SAN CISCO w/ Thelma Plum and Boat Show
There was an infectious energy in 170 Russell as Boat Show opened the stage and warmed the crowds, full of energy and punk passion. Their sound was punchy, forcing all eyes on them as the sound bounced around the walls of the venue. There was no denying their stage presence and the potential they have for development. Lead singer Ali is a true performer and had no holdbacks with the crowd, running around the stage and letting loose. The Perth band were pumping out 2 – 3 minute songs in quick succession and they finished with the song, ‘All My Friends Are Moving to Melbourne’, and from what I gather they’ll be moving to join us pretty soon.
Thelma Plum graciously took the spotlight and proceeded to serenade the crowd with her genre fused set. Oozing her sweet personality, she mixed the set with old songs and new tracks she has been working on recently. Thelma is truly a magical performer and an incredible joy to watch. From the moment her words reach your ears you’re under a spell. She sings from the heart and has valuable stories to tell. A favourite, ‘How Much Does Your Love Cost’ got the crowd moving and singing in unison. With her personalized balloons in the background spelling THELMA and the lights cutting through the crowd like laser beams, Thelma and her band commandeered our attention to the final song with her expressive sound.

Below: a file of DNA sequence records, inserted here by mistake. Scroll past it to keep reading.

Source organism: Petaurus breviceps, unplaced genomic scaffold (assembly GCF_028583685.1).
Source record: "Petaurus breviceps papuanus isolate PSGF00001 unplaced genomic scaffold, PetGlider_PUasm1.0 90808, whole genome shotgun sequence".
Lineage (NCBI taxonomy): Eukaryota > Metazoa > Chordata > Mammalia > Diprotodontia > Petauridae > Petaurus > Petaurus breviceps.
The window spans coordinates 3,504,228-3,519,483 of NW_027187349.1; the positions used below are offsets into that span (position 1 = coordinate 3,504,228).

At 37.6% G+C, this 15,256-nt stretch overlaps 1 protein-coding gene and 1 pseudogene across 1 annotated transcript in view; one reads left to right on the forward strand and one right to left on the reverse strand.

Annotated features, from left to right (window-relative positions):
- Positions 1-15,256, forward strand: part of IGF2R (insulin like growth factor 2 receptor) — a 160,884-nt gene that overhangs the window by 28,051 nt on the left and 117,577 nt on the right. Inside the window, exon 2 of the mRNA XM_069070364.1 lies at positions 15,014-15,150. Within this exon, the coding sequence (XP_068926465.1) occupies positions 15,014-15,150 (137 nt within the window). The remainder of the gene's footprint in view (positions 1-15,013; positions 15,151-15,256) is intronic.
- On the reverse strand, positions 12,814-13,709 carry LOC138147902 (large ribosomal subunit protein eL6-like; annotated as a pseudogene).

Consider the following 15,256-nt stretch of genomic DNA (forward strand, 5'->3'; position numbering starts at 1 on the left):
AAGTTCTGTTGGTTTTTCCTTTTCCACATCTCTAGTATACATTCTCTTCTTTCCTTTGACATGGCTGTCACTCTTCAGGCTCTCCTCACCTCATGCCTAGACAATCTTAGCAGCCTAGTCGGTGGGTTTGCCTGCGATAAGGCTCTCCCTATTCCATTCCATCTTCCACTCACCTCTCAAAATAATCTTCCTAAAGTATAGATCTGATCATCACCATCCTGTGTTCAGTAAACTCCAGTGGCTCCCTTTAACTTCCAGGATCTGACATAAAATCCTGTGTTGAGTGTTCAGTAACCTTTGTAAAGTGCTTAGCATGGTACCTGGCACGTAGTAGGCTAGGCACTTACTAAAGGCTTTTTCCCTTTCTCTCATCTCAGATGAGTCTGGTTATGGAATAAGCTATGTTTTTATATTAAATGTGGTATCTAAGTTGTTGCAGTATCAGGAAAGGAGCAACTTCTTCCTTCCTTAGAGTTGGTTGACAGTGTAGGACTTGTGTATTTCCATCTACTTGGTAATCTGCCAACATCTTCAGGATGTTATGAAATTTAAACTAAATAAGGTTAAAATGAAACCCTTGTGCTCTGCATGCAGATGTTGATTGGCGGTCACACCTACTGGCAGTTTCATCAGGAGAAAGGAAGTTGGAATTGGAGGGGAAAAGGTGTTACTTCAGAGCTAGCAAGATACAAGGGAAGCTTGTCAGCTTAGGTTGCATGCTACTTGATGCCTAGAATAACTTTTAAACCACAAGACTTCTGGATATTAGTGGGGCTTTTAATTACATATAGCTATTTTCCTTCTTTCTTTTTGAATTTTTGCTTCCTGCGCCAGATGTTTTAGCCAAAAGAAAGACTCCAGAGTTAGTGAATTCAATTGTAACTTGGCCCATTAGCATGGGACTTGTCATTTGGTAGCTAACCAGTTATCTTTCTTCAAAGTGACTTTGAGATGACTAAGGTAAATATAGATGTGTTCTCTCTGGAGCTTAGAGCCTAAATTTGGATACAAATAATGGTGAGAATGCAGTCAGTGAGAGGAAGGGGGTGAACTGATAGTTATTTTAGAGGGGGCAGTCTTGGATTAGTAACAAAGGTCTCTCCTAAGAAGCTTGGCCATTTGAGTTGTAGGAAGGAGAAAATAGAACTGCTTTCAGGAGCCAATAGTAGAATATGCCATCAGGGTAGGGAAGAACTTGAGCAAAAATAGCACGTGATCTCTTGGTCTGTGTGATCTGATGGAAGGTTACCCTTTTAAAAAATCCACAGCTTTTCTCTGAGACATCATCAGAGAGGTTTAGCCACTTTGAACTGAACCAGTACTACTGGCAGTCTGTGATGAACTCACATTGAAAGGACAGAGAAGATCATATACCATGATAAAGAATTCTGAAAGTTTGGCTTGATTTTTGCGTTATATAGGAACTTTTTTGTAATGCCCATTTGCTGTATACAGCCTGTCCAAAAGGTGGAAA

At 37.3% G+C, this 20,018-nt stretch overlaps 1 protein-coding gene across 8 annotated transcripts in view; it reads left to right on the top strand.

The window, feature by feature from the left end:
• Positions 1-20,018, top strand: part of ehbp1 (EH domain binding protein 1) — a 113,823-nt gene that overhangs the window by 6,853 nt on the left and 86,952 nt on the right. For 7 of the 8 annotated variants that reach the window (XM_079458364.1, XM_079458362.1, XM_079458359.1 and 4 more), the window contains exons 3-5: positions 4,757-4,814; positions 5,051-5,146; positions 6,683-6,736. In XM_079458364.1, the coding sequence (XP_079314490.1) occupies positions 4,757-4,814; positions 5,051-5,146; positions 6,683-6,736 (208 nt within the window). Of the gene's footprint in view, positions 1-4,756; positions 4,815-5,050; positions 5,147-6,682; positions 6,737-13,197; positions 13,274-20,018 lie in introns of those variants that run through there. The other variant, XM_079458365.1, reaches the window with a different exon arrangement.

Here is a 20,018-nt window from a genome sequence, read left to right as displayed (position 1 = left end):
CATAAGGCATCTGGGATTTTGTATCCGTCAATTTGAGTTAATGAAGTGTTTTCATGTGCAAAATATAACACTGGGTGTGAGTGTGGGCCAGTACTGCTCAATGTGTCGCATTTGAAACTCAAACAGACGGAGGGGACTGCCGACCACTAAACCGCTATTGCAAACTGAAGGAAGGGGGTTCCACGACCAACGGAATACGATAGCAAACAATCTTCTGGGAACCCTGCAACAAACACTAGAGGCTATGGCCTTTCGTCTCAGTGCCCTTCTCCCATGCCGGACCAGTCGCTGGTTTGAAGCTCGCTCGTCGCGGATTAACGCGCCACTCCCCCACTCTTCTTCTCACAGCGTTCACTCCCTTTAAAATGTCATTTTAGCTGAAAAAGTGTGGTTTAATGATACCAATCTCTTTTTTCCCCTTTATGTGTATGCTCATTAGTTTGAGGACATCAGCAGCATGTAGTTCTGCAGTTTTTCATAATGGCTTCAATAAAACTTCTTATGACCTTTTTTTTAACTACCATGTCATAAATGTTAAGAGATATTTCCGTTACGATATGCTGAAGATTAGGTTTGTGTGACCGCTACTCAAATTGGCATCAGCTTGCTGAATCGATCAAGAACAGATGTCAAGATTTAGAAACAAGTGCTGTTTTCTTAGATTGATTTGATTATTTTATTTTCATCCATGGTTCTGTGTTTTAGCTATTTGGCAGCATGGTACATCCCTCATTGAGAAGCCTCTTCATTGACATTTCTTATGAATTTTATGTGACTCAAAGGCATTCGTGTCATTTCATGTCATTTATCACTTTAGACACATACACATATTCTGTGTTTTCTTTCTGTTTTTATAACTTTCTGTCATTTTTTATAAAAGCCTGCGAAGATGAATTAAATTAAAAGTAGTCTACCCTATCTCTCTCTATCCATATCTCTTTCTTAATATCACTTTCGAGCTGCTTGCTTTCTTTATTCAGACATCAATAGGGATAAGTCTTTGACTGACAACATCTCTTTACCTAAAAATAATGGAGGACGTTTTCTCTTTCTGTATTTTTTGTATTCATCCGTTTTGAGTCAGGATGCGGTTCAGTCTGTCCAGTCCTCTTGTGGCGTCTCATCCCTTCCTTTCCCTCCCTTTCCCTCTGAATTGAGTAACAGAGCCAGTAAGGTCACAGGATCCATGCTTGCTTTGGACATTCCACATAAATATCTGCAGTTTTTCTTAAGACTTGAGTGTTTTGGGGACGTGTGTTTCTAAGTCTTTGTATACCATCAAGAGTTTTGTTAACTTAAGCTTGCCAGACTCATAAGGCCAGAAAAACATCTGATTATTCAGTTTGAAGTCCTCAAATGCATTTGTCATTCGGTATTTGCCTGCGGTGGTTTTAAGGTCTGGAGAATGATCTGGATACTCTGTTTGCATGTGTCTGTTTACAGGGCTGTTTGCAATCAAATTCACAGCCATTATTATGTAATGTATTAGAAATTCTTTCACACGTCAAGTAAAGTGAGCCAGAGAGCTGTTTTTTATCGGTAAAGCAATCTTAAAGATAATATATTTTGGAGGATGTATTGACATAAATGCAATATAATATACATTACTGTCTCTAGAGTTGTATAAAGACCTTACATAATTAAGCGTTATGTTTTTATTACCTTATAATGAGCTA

San Cisco aren’t strangers to the stage, playing music together for eight years and recently dropping their third studio album, The Water (2017). Compared to their usual sold out shows and festivals around the world, the gig was intimate, a couple hundred people were there to enjoy the Australian tour of the new album. They debuted new material while throwing some beloved crowd favourites from previous albums, which was met with loud audience participation. After the second or third song, drummer Scarlett Stevens told the crowd she thought she had a piece of glass in her sock that was pricking her foot, which I believe to be a key ingredient for a drummer. The band played on and Josh Biondillo on guitar and keys gave us a few laughs when he started playing the wrong song and Jordi heckled him like the seasoned frontman he’s become, effortlessly entertaining the crowd.
The show wrapped after an hour, with the audience screaming for an encore. Jordi returned alone, to woo everyone in the room with an acoustic version of Waiting For The Weekend, which had the crowd on backup vocals. The entire band returned for a final two songs, ending the set with their classic anthem, Run. A very satisfying, energetic set exhibited the great potential this band has both for this latest release and their past catalogue.
Words by Tim Williams.
Photos by Jack Hollenberg.